Uniform, Herringbone Twill,
Camouflage Jacket, Herringbone Twill, Camouflage
Trousers, Herringbone Twill, Camouflage This page was last updated:
April 26, 2016
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It appears that the U.S.
military introduced camouflage into their uniform mass issue stocks but
only very briefly during the 1943/44 campaigns of WWII. The
Marines issued camouflage herringbone twill utilities based on their P41
design initially for the invasion of Tarawa in 1943 and they were slowly
fazed out. The Army did the same in the fall of 1944 during the bocage fighting in the French countryside. The Army version was
the M1942 fatigue uniform pattern with large cargo pockets on the
jacket and trousers. The
camouflage pattern was so popular that retail stores and mail order
outlets produced hunting attire in the exact same spot pattern in the
1950s and early 1960s. US Army camouflage uniforms also were sold
surplus to foreign militaries such as French forces such as was seen
operating in French Indo-China. Duck-Hunter camouflage suits were
bought by the CIA from Sears Roebuck and issued to Cuban Freedom
Fighters for the ill-fated Bay of Pigs Invasion in 1961.
Technically speaking, the fabric
that WWII uniform sewing contractors used to produce either the Army or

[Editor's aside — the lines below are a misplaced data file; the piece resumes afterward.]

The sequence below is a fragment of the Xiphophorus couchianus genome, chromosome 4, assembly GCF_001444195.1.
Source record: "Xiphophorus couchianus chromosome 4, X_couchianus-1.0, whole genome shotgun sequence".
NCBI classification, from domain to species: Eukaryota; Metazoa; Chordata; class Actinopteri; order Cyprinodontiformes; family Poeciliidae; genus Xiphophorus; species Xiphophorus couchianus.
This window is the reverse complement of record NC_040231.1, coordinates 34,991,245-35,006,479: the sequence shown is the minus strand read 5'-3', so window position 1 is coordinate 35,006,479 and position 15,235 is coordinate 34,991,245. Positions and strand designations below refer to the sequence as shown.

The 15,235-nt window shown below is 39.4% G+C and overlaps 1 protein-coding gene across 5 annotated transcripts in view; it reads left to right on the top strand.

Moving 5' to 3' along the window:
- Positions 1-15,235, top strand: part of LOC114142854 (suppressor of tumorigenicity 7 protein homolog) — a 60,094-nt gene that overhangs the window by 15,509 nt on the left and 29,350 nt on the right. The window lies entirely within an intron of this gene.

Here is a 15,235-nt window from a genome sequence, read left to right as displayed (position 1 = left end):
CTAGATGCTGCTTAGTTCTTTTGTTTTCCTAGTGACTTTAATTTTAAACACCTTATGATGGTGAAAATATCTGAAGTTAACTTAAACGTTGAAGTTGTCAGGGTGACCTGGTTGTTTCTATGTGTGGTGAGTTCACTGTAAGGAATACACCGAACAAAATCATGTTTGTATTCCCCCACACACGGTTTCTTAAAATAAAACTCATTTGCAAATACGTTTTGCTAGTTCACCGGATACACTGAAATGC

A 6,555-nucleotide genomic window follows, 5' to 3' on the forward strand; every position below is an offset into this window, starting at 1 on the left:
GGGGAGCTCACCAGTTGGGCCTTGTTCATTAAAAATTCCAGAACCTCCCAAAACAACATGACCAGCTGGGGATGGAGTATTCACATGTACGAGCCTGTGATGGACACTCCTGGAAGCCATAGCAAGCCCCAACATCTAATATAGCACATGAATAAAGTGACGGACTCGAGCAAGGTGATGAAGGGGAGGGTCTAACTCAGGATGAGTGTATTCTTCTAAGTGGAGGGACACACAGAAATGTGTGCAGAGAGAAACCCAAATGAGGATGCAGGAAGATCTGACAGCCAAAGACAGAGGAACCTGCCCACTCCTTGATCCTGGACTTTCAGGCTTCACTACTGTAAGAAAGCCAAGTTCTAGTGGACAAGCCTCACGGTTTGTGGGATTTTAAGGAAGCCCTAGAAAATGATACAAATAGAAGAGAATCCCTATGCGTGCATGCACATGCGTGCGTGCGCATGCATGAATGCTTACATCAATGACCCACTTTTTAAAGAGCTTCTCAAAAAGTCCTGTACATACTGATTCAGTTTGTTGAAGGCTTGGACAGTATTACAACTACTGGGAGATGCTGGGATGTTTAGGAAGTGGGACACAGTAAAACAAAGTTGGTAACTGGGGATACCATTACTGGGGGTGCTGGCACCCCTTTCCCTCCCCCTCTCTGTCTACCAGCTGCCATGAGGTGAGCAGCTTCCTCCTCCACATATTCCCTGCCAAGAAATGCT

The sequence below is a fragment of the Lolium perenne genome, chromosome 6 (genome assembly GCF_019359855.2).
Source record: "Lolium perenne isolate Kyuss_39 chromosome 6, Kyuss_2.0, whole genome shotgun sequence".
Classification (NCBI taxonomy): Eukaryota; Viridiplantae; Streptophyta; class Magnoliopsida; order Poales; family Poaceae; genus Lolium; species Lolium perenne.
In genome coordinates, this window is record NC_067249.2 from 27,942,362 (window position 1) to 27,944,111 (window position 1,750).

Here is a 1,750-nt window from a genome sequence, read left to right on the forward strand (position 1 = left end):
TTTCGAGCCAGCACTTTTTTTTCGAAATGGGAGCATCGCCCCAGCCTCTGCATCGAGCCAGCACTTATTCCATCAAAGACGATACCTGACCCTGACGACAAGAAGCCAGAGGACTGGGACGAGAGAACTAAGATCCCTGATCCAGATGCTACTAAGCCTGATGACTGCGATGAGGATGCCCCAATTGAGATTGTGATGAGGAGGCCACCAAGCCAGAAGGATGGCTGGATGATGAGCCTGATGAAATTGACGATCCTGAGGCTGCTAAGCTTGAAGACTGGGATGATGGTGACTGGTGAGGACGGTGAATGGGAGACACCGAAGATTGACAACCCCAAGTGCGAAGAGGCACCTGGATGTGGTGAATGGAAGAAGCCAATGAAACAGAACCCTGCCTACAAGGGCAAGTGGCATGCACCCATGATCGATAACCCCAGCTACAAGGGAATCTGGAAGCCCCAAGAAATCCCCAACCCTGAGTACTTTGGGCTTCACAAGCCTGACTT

Marine Camo HBT uniforms was the same and modeled after the Army spec
HBT fabric. That's why the camo colors
were identical and only the uniform styling was different. We
duplicate their efforts entirely with our American made custom woven HBT
fabric. The fabric was printed in a
green color scheme on the right side of the HBT fabric, and a tan color
scheme on the reverse side. Using our M1942 HBT fatigue
uniform as the pattern we add special accents as was used on original
uniforms such as protective flaps and fly panel, knee and elbow
reinforcements, hidden buttons on pocket flaps, and lapel contrasting.
Our uniforms are produced using our durable yet comfortable 100% cotton
herringbone twill printed in the authentic WWII "arbor" camo spot
pattern. We use mercerized and glazed 100% cotton thread matched
for color and gauge to stitch together the garment. We use
the same type of sewing machines to duplicate the stitch work of the
original garments. Buttons are solid cast in the authentic color.
Both jackets and trousers even include authentic WWII era QM
inspector labels with sizing and contract info stitched in locations as
historically done in the real garments. Despite the shortcomings
of the colorfast and fading issues on original uniforms our uniforms
hold up much better under use and will last as you memorialize troops
fighting the bitter Normandy Breakout or Falaise Pocket phase of WWII.